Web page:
Pros: Great competition, leader.
Cons: Size/ Vision
6.Justin Laroda (QB, SR, East Orange) (6”0, 180lbs)
Laroda is a very quarterback. 24 touchdowns with 4 interceptions last year, Laroda was top 5 in New Jersey in completion percent. He plays both sides of the ball and is the leader of the East Orange Squad. He lead East Orange to a 9-2 record, whereas if they didn’t have him they were more likely to end up around 2-9. He has good feet and can run if he has to. He doesn’t get the ball down the field often, but he doesn’t have a lot of time. He averaged roughly 180 yards a game. Laroda isn’t very tall and he throws on the run very well. He almost reminisces of a Boston College Doug Flutie. The East Orange senior may be suspect if asked to play in a west-coast offense.
Pros: Accuracy, Speed
Cons: Arm strength, size
7.Kyle Anderson (QB, Sr. Woodbridge) (6”, 165lbs)
Though 165lbs is scrawny for a quarterback, Kyle Anderson uses it to his advantage. Maybe the best athlete at QB in the state, Anderson threw for over 190 yards a game and 26 touchdowns this past season. He did throw 15 interceptions, which is way too many. His upside is not his arm, its his speed. He can extend plays, make moves on his feet, and take it to the house. At 165lbs, put a little size on him and lift him up a little bit and he can be a beast.
Cons: Careless with the ball
8.Manny Cortez (QB, Sr, Pennsauken N.J.) (6”2’, 185lbs)
Cortez, averaging over 250 passing yards per game, leads N.J. in touchdown passes with 38 while throwing only 3 interceptions. The Pennsauken senior has lead his team to a 10-1 record while passing for over 2,700 yards this past season. He has a great frame at 6 foot 2. He is a little frail though at 185lbs but that doesn’t mean that he can’t put on a little weight. Cortez can scramble and is a great passer on the move. He may have trouble becoming a prominent pocket passer because he is so used to throwing on the run.
Pros: Great arm, mobility.
Cons: He may have trouble adapting to a college style offence and adjusting to throwing in the pocket.
9.Ryan Davies (QB, SR, Howell) (6”3’, 190lbs.)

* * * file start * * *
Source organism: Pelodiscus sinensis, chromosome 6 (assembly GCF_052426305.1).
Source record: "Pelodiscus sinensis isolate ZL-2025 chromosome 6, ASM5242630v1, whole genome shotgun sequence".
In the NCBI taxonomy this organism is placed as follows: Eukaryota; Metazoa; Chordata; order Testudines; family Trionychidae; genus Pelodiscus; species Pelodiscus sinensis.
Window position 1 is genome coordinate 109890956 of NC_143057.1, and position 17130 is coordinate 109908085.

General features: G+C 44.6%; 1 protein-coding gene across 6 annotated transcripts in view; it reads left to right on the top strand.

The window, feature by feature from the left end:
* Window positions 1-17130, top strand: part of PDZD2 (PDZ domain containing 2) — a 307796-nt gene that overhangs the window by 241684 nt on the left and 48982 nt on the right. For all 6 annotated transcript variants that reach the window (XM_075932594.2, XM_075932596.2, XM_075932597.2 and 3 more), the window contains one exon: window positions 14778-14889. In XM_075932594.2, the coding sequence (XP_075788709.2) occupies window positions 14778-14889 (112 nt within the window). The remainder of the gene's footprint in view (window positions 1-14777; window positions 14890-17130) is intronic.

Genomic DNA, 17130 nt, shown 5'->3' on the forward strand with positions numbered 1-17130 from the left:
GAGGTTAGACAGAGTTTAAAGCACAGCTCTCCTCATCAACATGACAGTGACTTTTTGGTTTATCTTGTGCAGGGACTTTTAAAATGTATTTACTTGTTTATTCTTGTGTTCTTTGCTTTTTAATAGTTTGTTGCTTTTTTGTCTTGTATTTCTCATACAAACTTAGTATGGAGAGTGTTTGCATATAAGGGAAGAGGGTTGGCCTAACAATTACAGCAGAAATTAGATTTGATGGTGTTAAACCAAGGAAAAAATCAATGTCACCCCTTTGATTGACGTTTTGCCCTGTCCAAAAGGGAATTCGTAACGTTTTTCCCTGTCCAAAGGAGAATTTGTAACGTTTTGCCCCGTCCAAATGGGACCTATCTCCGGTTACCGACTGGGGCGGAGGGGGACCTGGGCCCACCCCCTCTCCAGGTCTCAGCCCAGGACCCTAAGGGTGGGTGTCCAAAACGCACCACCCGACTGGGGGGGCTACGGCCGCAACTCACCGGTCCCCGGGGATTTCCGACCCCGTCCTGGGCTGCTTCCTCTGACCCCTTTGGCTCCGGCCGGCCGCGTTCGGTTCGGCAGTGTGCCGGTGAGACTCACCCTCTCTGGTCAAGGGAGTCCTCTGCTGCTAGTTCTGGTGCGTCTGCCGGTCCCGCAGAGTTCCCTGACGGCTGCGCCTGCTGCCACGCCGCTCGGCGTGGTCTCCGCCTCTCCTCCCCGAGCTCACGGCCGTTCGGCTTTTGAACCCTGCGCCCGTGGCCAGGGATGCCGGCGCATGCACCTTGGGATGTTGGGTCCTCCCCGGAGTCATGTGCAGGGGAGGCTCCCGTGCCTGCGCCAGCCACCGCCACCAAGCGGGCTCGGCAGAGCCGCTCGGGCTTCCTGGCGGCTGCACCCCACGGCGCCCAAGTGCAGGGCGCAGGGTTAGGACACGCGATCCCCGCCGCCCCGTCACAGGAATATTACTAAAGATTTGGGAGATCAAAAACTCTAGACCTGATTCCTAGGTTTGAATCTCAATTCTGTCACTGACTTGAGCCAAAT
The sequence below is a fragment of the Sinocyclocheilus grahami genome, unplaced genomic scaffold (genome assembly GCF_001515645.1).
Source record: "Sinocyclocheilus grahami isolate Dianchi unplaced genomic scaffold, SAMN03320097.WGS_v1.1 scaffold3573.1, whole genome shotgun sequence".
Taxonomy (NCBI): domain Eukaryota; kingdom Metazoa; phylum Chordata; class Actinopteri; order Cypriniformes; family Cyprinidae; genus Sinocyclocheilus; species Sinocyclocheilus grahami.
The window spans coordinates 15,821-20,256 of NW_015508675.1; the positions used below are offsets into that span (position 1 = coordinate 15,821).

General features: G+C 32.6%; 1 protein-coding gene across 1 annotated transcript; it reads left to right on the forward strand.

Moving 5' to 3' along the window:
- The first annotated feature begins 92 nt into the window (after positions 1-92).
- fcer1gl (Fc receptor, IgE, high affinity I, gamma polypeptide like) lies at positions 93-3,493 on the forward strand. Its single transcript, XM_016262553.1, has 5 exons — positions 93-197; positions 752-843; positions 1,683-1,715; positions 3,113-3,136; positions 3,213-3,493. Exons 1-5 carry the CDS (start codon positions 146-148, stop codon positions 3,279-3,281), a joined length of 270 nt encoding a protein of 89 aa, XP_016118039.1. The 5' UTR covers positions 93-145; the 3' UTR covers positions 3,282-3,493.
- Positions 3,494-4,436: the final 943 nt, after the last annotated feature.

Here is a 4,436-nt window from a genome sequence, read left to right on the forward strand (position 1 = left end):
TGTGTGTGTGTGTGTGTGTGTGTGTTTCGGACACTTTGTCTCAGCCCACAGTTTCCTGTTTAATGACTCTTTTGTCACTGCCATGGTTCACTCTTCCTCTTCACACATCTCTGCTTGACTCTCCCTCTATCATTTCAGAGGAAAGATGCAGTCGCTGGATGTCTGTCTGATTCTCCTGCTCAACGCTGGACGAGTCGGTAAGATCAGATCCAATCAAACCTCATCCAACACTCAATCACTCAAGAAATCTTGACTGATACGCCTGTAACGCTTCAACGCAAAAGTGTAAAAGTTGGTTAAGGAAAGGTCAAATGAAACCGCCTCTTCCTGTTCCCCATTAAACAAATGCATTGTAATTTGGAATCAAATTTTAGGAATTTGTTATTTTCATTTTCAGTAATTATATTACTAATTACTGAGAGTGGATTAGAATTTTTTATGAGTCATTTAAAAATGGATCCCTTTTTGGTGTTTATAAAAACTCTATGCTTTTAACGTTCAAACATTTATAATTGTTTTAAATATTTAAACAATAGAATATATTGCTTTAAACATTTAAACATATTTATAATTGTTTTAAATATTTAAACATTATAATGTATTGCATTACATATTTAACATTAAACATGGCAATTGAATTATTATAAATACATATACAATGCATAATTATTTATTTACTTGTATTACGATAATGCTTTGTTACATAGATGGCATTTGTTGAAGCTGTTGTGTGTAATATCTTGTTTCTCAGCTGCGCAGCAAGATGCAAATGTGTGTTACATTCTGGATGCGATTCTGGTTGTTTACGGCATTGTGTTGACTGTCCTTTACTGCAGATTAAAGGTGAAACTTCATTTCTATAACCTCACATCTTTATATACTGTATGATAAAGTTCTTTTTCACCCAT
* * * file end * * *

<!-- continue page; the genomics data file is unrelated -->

Davies has a perfect frame to be a college QB. One of the most decorated QBs to ever play in the coveted shore conference, Davies passed for over 3,00 yards in his senior year while only throwing 7 interceptions. With a completion percentage of .713%, Davies can throw the long ball and his short to intermediate routes with precession. He can move with the ball to extend plays, and take it himself if he needs to, but the Howell senior is most comfortable in the pocket from the shotgun. He can air the ball out, without a doubt, passing for over 300 yards a game.
Pros: Accurate, great frame.
Cons: Team finished 4-6, leadership may be suspect.
10.Tyler Simms (QB, Jr, Parsippany Hills) (6”1’, 180lbs)
Simms threw for almost 2,000 yards this past season, and 25 touchdowns. Only a junior, he has a huge upside. He has a great frame to build on. Any collegiate weight-training program could get him to the next level. He is a sitting duck in the pocket, which makes him a huge liability. He gets sacked, often. This is barely his fault, though he needs to work on getting the ball out of his hands sooner. He is not on a terrible team and has protection; he just cannot move his feet to escape sacks. He is still young, and will be one of the top QB prospects in his senior year, but he is still miles away from the likes of Germano and Cummings.
Pros: Vision, accuracy
Cons: Gets sacked way too often